Why Are We Here? Confusion and muddy water

With all the work that has been done up to this point with concussions I truly believe that we should have a better grasp on this injury.  Recently, we have seen some very confusing information come forward, I feel the message has been mixed and may lead to further issues when handling concussions.  Patrick Hruby, in his article on Sports on Earth, takes a very critical look at the Collins research as well as other studies that have pointed to the players being the problem in this concussion issue.

It is not the players fault, it’s not the referees fault, it’s not the coaches fault, it’s not the sports fault.

I do think that football and collision sports do require some sort of “full” practices in a controlled environment.  Although the actual speed of a game is difficult to replicate in a practice, full-go is needed for players to understand the closing speeds, angles and decision-making of the sport.  Without a full grasp on this the player may be at further risk for overall injury in sport.  It would be insane to have a football, hockey Continue reading

Athletic Trainers Needed not Need to be Cut

With the ever-growing current of law suits regarding about everything in life (see hot coffee) when a school district has the chance to diminish some of the risk why not take it.  Sure it is going to cost something up front, but why not be protected and give the coaches and administration some stress relief?  What is the cost for peace of mind?

The website PennLive.com recently ran a story, from the Patriot-Ledger and Stefanie Loh, about how the need for athletic trainers far outweighs the cost associated with the profession (thank you Chainsaw);

“We’ve been working on that for a while now, trying to really emphasize it,” said Janik, the head athletic trainer at King’s College in Wilkes-Barre. “But it’s tough, especially with all the budget cuts.”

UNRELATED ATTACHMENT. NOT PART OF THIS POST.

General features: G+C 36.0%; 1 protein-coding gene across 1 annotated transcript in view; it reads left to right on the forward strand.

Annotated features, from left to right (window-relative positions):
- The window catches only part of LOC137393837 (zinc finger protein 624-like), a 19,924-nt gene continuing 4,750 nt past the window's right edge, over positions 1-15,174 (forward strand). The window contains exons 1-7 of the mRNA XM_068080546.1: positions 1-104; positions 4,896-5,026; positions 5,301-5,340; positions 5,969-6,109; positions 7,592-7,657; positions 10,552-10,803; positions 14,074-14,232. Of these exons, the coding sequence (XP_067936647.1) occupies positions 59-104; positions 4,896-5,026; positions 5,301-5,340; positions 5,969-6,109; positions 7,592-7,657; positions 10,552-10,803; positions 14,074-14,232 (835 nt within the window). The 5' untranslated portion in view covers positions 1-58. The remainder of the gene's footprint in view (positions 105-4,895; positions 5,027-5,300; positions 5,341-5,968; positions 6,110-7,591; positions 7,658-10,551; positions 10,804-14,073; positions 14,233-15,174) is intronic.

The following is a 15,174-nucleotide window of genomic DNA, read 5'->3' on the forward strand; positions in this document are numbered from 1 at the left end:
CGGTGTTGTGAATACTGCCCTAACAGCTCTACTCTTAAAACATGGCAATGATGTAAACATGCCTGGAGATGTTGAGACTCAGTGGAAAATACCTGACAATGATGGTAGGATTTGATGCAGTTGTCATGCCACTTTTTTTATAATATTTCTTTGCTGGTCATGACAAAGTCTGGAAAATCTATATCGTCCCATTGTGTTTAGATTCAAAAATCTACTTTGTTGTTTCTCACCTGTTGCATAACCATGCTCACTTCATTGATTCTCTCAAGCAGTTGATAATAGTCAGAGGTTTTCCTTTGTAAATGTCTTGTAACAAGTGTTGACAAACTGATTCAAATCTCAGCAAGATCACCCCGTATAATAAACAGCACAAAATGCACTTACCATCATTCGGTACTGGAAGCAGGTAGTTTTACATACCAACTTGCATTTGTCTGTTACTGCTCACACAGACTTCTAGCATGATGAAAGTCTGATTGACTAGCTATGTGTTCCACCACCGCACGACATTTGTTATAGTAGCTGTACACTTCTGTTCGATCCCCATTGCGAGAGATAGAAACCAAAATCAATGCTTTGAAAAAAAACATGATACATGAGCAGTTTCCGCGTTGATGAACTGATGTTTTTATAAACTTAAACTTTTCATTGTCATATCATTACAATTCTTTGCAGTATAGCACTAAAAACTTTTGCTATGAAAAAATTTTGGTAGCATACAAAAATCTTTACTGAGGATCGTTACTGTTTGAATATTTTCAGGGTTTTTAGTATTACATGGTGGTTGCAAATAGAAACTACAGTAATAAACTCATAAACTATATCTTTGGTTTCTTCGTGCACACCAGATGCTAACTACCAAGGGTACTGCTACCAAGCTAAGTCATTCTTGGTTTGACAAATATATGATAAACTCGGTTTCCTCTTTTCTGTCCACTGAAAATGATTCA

With school districts across the state forced to cut corners to accommodate shrinking budgets, there are already indications that some might resort to eliminating athletic training positions to make ends meet.

The state in the story is Pennsylvania, where a recent study found that 81 percent of the high schools had access to an athletic trainer.  However eliminating that position may save some much-needed money, but what about those that are getting hurt, Continue reading

“Concussion is not the bogeyman”

This is a tried and true quote from Micky Collins of the University of Pittsburgh Medical Center’s Sports Medicine Concussion Program.  As I have stated many times the injury itself is more than likely rather benign, IF TREATED CORRECTLY.  That is exactly what Collins is preaching; management of the initial injury is of the most importance.

“As we peel the onion on this injury and we started doing more and more research and more and more clinical work, it’s like, wow, this is really something that needs to be dealt with, and you have to do it very carefully,” said Micky Collins…

Researchers and doctors figured out that, despite their serious nature, concussions can be effectively treated. If managed correctly, Collins said, the potential for long-term effects can be mitigated.

Ignoring the signs and symptoms of a concussion is the first step to mistreating the injury, therefore the awareness of what a concussion is and the subsequent treatment will make it easier to handle.  Clinicians and “front-line” professionals have been given more technology and research to help with the detection of the concussion.  However, the MOST IMPORTANT tool Continue reading